A letter to the PSNI and The Department of Justice for Northern Ireland

Feb 18, 2014
Legal
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Dear Mr Baggott,

We are writing to you regards the policing of indoor adult sex work in Northern Ireland.

Sex work has traditionally been a low priority for UK police forces, especially so in regions like Northern Ireland, where there is little if any outdoor sex work taking place, rather almost all sex work is indoor sex work, carried on discreetly, away from public view.

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However in recent years there has been an extremely high level of public concern about sex trafficking into prostitution in Northern Ireland and this has led to increased police attention on indoor sex work.

The PSNI’s recent submission to the Justice Committee examining the Human Trafficking and Exploitation (Further Provisions and Support for Victims) Bill acknowledged that the majority of persons selling sex are independent and not trafficked or controlled by organised crime groups. We agree with this assessment.

With regard to persons being trafficked into or exploited in sex work, to quote UNAIDS Guidance Note on HIV and Sex Work (2012), which we believe applies well to the current Northern Irish situation, “Sex workers themselves are often best placed to know who is being trafficked into commercial sex and by whom, and are particularly motivated to work to stop such odious practices.” We’d like to see sex workers more included in anti-trafficking efforts. Currently, whilst major resources are being directed at anti-trafficking work, and there are campaigns to include a wide range of people in this work, sex workers are largely being overlooked here. We believe sex workers could greatly assist the PSNI in combatting sex trafficking into prostitution.

At present, not all sex workers feel able to engage with police, many have valid concerns about doing so. But we believe the PSNI could create an environment where sex workers don’t have to fear engaging with police.

We are also concerned that the current anti-trafficking agenda is increasing discrimination against sex workers, and putting sex workers, who are already at risk of violence and abuse, at even greater risk.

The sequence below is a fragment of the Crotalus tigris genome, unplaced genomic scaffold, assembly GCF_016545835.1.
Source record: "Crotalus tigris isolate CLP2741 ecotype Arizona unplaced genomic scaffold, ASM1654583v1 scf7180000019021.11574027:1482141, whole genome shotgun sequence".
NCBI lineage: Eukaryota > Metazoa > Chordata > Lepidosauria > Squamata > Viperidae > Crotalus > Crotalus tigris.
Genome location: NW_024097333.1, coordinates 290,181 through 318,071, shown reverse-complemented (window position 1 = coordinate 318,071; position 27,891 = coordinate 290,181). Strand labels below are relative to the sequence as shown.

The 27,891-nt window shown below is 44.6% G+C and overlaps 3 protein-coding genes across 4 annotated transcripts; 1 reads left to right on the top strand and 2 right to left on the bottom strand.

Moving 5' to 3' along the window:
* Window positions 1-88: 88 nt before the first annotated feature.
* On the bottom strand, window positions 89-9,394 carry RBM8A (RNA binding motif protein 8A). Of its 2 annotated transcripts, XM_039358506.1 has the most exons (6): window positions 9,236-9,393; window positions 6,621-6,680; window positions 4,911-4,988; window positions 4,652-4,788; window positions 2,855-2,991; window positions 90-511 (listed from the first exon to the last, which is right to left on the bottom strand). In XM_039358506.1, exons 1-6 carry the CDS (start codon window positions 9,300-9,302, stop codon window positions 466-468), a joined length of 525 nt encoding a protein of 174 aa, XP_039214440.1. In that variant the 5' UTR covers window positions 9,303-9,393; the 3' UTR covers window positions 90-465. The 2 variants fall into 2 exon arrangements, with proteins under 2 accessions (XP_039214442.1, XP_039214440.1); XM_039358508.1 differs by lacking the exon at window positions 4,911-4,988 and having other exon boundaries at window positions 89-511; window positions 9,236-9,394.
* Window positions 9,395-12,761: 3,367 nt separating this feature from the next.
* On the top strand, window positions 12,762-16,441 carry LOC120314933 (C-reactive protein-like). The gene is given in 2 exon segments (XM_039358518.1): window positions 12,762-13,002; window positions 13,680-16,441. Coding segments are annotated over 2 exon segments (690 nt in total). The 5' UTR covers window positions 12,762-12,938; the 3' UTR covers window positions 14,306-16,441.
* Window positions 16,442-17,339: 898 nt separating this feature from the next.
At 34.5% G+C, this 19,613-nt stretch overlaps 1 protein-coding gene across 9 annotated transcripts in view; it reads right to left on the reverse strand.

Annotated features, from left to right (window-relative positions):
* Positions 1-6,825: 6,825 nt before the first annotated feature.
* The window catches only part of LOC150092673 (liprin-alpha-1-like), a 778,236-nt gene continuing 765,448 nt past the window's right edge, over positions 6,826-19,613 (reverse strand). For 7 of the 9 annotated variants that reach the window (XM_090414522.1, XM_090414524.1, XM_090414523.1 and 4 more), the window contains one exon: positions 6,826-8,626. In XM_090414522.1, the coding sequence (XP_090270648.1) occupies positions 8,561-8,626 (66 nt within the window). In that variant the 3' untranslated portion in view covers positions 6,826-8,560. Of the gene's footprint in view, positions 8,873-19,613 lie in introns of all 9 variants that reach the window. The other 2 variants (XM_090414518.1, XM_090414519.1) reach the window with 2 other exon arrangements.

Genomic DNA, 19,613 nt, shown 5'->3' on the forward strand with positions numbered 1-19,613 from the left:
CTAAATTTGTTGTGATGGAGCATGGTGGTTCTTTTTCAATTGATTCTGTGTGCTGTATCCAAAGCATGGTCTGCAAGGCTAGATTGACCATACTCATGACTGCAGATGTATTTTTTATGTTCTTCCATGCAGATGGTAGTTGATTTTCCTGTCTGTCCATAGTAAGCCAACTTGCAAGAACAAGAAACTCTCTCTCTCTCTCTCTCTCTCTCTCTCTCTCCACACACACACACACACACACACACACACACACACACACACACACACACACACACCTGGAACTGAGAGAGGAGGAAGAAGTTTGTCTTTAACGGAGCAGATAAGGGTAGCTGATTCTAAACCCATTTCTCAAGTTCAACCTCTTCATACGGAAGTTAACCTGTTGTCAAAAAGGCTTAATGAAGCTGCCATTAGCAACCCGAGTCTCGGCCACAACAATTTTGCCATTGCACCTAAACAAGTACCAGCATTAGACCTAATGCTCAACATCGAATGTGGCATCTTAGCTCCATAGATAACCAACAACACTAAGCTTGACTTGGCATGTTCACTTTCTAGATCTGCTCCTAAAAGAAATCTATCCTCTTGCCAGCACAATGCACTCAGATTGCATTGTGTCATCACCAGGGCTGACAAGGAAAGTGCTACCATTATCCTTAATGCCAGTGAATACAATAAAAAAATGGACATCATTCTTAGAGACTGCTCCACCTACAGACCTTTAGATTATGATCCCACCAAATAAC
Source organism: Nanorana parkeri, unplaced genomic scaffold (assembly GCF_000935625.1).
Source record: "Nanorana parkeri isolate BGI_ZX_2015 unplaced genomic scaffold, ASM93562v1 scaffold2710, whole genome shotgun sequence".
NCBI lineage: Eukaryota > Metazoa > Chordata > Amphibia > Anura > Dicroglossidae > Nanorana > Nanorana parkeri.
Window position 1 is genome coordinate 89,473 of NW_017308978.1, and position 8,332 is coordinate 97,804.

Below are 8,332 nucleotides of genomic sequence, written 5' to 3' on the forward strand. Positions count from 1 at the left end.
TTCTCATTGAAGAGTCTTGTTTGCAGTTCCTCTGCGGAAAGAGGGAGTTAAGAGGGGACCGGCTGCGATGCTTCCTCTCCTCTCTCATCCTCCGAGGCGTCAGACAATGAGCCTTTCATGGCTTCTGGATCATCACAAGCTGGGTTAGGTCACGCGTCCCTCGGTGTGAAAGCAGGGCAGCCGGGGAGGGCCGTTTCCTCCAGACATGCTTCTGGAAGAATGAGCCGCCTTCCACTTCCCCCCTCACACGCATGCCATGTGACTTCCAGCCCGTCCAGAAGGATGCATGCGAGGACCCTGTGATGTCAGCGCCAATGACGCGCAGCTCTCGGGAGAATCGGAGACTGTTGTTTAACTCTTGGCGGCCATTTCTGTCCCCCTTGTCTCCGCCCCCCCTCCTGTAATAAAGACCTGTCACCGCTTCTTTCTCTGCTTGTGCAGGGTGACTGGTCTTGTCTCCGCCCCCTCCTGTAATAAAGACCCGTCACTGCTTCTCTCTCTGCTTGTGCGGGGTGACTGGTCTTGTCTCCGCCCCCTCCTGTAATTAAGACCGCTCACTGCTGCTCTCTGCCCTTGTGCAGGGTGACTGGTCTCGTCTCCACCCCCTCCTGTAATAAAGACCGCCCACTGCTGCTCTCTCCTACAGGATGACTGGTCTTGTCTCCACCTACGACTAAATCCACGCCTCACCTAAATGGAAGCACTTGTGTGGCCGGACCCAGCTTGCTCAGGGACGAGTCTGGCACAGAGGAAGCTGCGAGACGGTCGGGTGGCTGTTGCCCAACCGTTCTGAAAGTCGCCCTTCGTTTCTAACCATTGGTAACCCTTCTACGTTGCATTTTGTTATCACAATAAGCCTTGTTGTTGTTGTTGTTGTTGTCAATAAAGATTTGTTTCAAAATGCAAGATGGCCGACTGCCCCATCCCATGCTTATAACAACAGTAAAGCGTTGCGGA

We would like the PSNI to adopt a new strategy for policing indoor sex work, which encompasses prioritising sex worker safety and building good relations with the sex work community, so as together we can work against trafficking and exploitation, sex workers can conduct their work as safely as possible, and abusive persons who pose a risk to sex workers and the wider community can be more effectively dealt with.

Our recommendations for improved and consistent policing of indoor sex work in Northern Ireland are attached with this letter as Proposed PSNI Indoor Adult Sex Work Policing Guidelines.

We would appreciate it if the PSNI would consider our recommendations in regard to the policing of indoor adult sex work in Northern Ireland. We note that the 2011 Department of Justice, Research paper investigating the issues for women in Northern Ireland involved in prostitution and exploring best practice elsewhere, stated that at that time the PSNI were developing policies to ensure a consistent police response to prostitution and human trafficking in Northern Ireland, but we are unsure of the status of this work and the content of any existing PSNI policies on sex work and sex trafficking.

Yours sincerely,

Lucy Smith, UglyMugs.ie (Safe IQ Ltd.)
Laura Lee, International Union of Sex Workers (IUSW)

 

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Ernest Greene
Ernest Greene
6 years ago

Sex workers are always the last to be heard (if they’re heard at all) when it comes to regulating sex work. It’s not like they know anything about it first-hand that might be useful. Politicians and anti-sex-work fanatics obviously know what’s best for sex workers, which is why they’re the ones who get to draft the regulations.

Sorta like Glenn Beck is qualified to set carbon emission controls to address climate change.

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